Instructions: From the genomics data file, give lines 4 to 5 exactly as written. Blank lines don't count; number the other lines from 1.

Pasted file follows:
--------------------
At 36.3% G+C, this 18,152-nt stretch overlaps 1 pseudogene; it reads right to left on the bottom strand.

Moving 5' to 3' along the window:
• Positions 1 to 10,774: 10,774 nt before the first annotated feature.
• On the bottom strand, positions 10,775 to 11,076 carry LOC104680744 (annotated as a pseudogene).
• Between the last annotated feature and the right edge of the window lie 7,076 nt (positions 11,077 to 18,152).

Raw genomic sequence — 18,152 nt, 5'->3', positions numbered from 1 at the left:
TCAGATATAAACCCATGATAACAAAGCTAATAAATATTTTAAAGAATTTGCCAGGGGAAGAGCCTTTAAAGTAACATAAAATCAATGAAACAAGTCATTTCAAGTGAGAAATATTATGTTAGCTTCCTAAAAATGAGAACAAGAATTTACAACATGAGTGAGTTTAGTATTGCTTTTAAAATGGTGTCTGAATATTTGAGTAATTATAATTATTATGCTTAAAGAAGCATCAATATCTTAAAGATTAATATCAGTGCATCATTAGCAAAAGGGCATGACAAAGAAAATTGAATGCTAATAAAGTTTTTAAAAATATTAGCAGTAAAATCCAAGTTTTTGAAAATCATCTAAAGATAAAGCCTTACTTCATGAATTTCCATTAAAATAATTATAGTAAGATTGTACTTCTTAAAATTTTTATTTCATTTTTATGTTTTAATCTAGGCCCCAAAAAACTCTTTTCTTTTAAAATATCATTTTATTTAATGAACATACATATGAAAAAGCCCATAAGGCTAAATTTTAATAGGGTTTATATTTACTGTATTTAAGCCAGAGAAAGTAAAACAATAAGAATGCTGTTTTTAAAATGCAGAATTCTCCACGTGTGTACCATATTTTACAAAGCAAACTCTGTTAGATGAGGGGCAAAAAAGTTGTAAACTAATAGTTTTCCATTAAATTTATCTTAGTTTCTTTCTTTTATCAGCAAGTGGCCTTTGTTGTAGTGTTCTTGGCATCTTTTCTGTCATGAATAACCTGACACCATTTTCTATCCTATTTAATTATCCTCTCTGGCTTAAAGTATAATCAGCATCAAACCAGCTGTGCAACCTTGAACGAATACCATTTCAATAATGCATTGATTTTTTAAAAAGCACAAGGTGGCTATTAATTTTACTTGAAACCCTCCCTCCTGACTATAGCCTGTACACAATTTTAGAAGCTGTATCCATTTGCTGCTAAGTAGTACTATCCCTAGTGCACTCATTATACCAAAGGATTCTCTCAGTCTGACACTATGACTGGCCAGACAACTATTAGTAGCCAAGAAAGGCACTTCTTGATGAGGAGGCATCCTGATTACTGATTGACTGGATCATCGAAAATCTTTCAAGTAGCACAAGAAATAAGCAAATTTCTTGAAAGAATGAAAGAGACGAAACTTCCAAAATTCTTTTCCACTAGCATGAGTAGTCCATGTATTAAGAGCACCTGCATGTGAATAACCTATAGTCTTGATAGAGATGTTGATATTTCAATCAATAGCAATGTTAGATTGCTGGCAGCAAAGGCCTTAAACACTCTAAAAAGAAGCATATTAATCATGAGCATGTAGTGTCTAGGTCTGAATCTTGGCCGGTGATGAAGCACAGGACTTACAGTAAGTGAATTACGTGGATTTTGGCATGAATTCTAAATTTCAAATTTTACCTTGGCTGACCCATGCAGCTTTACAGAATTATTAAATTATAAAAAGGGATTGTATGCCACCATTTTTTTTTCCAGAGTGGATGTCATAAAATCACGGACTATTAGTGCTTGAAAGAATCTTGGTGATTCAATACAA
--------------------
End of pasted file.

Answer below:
• On the bottom strand, positions 10,775 to 11,076 carry LOC104680744 (annotated as a pseudogene).
• Between the last annotated feature and the right edge of the window lie 7,076 nt (positions 11,077 to 18,152).